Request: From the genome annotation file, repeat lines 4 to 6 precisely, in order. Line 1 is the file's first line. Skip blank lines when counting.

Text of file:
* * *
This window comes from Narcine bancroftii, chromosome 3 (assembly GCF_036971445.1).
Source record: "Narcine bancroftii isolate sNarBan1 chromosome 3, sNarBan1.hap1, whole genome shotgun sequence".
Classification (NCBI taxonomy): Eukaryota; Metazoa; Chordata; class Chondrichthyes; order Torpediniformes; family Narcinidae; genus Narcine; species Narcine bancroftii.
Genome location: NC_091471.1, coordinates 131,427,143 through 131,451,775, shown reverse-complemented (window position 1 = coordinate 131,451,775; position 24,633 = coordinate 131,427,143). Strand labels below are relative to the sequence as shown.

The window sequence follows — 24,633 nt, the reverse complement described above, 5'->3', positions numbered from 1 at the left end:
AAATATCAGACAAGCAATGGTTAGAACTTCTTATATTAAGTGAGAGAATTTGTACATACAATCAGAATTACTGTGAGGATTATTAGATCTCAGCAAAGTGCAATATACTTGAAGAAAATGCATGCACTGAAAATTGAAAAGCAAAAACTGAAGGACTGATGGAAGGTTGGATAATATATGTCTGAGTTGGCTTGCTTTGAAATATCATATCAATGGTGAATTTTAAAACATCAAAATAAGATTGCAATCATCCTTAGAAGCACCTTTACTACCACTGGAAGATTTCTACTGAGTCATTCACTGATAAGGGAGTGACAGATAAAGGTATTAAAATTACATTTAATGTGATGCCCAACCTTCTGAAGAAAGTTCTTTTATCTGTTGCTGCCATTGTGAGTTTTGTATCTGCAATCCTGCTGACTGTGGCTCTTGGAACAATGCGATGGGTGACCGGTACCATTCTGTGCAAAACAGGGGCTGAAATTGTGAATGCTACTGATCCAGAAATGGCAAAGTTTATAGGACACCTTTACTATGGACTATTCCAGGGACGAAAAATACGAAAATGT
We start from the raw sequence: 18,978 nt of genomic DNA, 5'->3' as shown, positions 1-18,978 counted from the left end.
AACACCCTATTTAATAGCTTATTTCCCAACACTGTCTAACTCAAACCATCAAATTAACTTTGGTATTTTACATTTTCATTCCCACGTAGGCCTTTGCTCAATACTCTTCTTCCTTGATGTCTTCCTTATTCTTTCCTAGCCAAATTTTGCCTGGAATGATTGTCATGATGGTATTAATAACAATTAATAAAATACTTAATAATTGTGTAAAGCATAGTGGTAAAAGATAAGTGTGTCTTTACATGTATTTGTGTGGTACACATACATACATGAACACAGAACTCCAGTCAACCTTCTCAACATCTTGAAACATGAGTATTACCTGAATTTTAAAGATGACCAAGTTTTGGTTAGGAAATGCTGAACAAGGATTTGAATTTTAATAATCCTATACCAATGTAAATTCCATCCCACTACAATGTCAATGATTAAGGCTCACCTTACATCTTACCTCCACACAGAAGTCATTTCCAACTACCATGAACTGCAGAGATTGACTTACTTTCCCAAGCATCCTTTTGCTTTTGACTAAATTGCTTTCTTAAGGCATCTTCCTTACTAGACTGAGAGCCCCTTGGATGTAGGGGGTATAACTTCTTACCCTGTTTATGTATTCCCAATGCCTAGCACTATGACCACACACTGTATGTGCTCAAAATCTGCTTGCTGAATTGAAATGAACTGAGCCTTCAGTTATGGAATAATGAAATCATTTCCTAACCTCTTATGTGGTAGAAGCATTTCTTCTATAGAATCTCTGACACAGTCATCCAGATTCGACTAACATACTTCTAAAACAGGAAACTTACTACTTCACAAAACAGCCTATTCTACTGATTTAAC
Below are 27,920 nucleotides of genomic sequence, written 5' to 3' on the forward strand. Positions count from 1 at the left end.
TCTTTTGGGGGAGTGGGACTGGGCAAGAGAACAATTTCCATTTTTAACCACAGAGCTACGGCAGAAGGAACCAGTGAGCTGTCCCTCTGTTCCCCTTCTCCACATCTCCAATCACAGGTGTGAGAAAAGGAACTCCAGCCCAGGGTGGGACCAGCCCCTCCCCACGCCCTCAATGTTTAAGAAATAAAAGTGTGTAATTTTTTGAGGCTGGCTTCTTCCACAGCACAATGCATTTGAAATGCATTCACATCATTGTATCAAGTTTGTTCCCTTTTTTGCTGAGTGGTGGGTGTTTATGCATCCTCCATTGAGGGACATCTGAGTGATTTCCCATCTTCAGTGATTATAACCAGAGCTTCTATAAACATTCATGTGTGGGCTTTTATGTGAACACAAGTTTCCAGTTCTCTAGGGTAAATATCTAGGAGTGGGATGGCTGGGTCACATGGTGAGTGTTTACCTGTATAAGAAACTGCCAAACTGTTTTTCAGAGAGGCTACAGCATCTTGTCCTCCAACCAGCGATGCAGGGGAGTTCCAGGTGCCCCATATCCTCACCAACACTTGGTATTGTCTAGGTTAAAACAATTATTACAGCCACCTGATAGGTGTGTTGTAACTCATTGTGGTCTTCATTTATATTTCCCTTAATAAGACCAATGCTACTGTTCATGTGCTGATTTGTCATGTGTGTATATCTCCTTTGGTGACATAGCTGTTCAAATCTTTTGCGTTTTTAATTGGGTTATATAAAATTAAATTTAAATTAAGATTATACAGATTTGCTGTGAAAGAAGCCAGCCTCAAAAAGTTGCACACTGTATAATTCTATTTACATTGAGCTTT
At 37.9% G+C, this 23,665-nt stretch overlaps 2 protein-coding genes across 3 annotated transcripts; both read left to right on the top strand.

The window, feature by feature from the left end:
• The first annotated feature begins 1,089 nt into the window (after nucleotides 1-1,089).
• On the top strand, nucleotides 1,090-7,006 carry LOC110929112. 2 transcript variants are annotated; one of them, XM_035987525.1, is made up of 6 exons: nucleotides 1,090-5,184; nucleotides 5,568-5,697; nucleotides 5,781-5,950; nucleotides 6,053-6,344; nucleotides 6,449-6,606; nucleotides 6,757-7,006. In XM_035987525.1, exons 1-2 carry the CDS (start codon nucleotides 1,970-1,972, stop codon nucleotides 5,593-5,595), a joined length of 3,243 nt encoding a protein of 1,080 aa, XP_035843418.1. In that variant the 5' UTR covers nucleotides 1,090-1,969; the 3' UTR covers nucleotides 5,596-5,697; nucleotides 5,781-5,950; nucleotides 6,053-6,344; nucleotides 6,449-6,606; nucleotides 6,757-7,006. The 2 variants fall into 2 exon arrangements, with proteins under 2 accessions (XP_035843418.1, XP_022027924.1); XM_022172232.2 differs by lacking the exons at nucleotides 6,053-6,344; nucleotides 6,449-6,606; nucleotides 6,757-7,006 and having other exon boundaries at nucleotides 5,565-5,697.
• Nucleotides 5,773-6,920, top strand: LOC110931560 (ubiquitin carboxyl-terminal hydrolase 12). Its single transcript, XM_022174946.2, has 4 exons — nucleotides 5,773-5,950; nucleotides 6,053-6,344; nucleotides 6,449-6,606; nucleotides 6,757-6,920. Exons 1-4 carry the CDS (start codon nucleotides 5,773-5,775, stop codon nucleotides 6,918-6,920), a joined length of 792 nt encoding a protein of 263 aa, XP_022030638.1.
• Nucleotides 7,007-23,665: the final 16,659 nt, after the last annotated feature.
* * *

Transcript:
Genome location: NC_091471.1, coordinates 131,427,143 through 131,451,775, shown reverse-complemented (window position 1 = coordinate 131,451,775; position 24,633 = coordinate 131,427,143). Strand labels below are relative to the sequence as shown.

The window sequence follows — 24,633 nt, the reverse complement described above, 5'->3', positions numbered from 1 at the left end:
AAATATCAGACAAGCAATGGTTAGAACTTCTTATATTAAGTGAGAGAATTTGTACATACAATCAGAATTACTGTGAGGATTATTAGATCTCAGCAAAGTGCAATATACTTGAAGAAAATGCATGCACTGAAAATTGAAAAGCAAAAACTGAAGGACTGATGGAAGGTTGGATAATATATGTCTGAGTTGGCTTGCTTTGAAATATCATATCAATGGTGAATTTTAAAACATCAAAATAAGATTGCAATCATCCTTAGAAGCACCTTTACTACCACTGGAAGATTTCTACTGAGTCATTCACTGATAAGGGAGTGACAGATAAAGGTATTAAAATTACATTTAATGTGATGCCCAACCTTCTGAAGAAAGTTCTTTTATCTGTTGCTGCCATTGTGAGTTTTGTATCTGCAATCCTGCTGACTGTGGCTCTTGGAACAATGCGATGGGTGACCGGTACCATTCTGTGCAAAACAGGGGCTGAAATTGTGAATGCTACTGATCCAGAAATGGCAAAGTTTATAGGACACCTTTACTATGGACTATTCCAGGGACGAAAAATACGAAAATGT